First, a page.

# Proving undecidability of a language with mapping reductions

I'm referring to questions like this one: Mapping reduction to show NeverHalt is undecidable

I understand with Turing reductions, you have to use oracle calls of the unknown language you're trying to prove is undecidable to solve a known undecidable language.

However, with mapping reductions, am I right in assuming these calls aren't needed? In addition, in the link provided, the solution pseudocode says

For input x:
Simulate M for input w
if it accepts, loop
if it rejects accept x


How can you say "if it accepts"? How can you determine this, what if it loops forever and this is never found out? Why can you make such statements with a mapping reduction but not with Turing reductions? Could I make a statement like "if M halts on w, do ...". I mentioned this to my teaching assistant and he said you can't make any statements like these unless you're accessing an oracle and doing a during reduction, but I see loads of examples which seem to show otherwise. Hopefully this makes sense

## 1 Answer

Usually, when the context of the statement "if $$M$$ accepts $$x$$" is in a loop simulating the execution of $$M$$ on $$x$$, we just mean to say that if the simulation stopped and $$M$$ accepted/rejected then do something, otherwise just continue simulating (the more precise way of writing this would be to say "if $$M$$ accepted after $$t$$ steps then...").

Your pseudocode doesn't do anything magical, it simply checks at a specific point of the simulation whether or not $$M$$ already accepted/rejected.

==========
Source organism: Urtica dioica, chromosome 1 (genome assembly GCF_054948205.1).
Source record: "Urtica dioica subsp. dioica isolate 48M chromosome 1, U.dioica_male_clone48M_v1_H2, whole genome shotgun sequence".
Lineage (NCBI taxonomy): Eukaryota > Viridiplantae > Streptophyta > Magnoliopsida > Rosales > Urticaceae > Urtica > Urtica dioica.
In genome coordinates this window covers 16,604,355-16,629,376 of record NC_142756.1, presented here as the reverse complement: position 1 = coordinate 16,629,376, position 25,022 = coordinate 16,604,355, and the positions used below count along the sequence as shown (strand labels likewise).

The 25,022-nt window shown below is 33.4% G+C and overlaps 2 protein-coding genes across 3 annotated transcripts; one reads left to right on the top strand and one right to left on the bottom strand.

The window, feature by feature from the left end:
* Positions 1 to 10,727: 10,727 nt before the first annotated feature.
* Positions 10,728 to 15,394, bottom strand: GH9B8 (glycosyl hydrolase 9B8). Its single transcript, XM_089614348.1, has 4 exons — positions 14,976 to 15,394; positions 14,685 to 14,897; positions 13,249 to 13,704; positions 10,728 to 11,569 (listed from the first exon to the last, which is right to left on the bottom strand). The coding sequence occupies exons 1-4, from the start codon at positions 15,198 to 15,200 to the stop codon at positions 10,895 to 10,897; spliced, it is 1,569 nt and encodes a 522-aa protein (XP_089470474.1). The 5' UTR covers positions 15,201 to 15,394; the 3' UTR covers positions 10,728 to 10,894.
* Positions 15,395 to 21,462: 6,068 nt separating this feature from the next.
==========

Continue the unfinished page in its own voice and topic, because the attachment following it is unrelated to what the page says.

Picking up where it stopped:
• Thanks for the answer. So likewise, can you say something like "if M halts on x" without accessing the halt oracle? Is that fine to do with mapping reductions? Can you do that with turing reductions as well, or can you only make such statements if you're accessing the halt oracle Apr 29 at 9:02
• Since the halting problem is not decidable, there isn't an always halting procedure that would allow you to check whether or not $M$ halts on $x$ for arbitrary $M,x$. If you had a halting oracle then this would have been easy, simply query it on $(M,x)$. Apr 29 at 9:06
• So how come you're allowed to make a statement like "if M accepts x" but not "if M halts on x"? Apr 29 at 9:07
• Both are ok in the context I described, you can always simulate $M$ and at any given point check if it already accepted/halted. The problem arises if you use this as a command which supposedly always returns an answer. Apr 29 at 9:09
• So just to confirm, whenever in these questions you construct a new TM M and simulate M on an input x, you're allowed to make statements like 'if M accepts x/if M halts on x" etc? Apr 29 at 9:13